The Demonetization Move and Its Effects
A new era of India’s economy dawned on November 8, 2016, with the declaration of the demonetization move by the Prime Minister of India, Narendra Modi. People of all shades of opinion were taken aback as the news came out like a bolt from the blue. It leads to the cash crunch in the next few days; the situation was more or less similar across all the states in India: the lining up of the common people in a queue near the banks to exchange their old 500 and 1000 rupee notes became commonplace.
Is Cashless Economy a Bane or a Boon to India?
Amid the hue and cry from the politicians from different parties in following days, the potential of the cashless economy in India became a hot topic for discussion. The fact that the economy of the country had been primarily based on cash prior to the decision, served to further underline its importance.
While the radical experiment affected certain businesses in the subsequent days, especially the ones related to micro and small-scale industries, it also promised to bring about some benefits to Indian economy in the long run.
The move was aimed at tackling various issues related to black money – the term denoted to the funds either earned on the black market or by virtue of criminal activities like bribery, kickbacks and other corrupt practices.
That an organized group of people had been hoarding cash in India, which was not taxed, due to covert support by some politicians and bureaucrats, was doing rounds for a long time even before the implementation of the measure. However, the heightened frequency of the circulation of fake currency notes, coupled with the rise in the level of corruption, swung the current Government of India into action.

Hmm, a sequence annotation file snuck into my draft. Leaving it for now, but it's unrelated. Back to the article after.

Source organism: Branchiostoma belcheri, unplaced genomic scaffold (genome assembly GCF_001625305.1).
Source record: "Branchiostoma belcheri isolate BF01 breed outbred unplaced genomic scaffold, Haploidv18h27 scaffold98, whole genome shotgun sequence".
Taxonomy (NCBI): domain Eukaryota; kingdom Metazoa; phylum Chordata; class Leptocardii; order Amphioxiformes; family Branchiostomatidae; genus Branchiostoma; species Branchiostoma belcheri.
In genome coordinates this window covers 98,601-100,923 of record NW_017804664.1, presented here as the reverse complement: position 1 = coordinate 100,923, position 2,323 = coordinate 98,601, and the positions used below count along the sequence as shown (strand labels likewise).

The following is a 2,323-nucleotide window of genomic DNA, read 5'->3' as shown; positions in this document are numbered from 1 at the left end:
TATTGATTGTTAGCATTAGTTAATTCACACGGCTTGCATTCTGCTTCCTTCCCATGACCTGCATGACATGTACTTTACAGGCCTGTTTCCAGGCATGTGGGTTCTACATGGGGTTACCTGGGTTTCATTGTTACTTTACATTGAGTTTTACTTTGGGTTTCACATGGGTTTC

So far, it has had mixed results but the larger consensus of opinion on the issue seems to be in favor of demonetization. Those, whose views correspond with this school of thought believe it will not only clear the air in terms of corruption but also pave the path for a stronger and prosperous India.
The Benefits of Cashless Indian Economy
For people have been wondering about the benefits of remonetization, here are its benefits:
- The move would put an end to the circulation of fake currency notes
- It would result in corruption-free or clean governance
- It would bring about a sharp decline in crimes related to theft, bribery, stash of currency notes, and other associated crimes
- The flow of funds to terrorist, and naxal elements wouldn’t be as smooth as it used to be before, Thus, it would go a long way toward curbing the menace of terrorism, maoism, naxalism, etc.
- The measure would lead to the digitization of transactions, which are faster, better and more reliable
- More deposition of money in banks in near future implies that a massive amount of money, which was out of the banking system, would come back to the system This would certainly help the Government keep the rate of inflation under control
- Fearing the subsequent penalties with regard to evading taxes, most taxpayers would make it a habit to file their income tax returns in a timely manner
- Defaulters of bank, telecom bills, electricity bills, property tax would find it rather difficult to get away with their delayed payments. Consequently, they would consider clearing their dues in time
- It would revive the Indian economy in a big way by reducing its fiscal deficit
Infographics created by CouponChaska.
Going by the above-mentioned benefits of remonetization, it becomes crystal clear that the measure holds a lot of potentials to transform India to the nation dreamt by our forefathers. With its wider scope, it not only gives hope for extinguishing the unaccounted money, but to also transform it to the financial strength of the Government to undertake financial projects and launch greater initiatives in the country.
Overall, it can be safe that the future of the move seems bright as its pros outweigh its cons by a huge margin.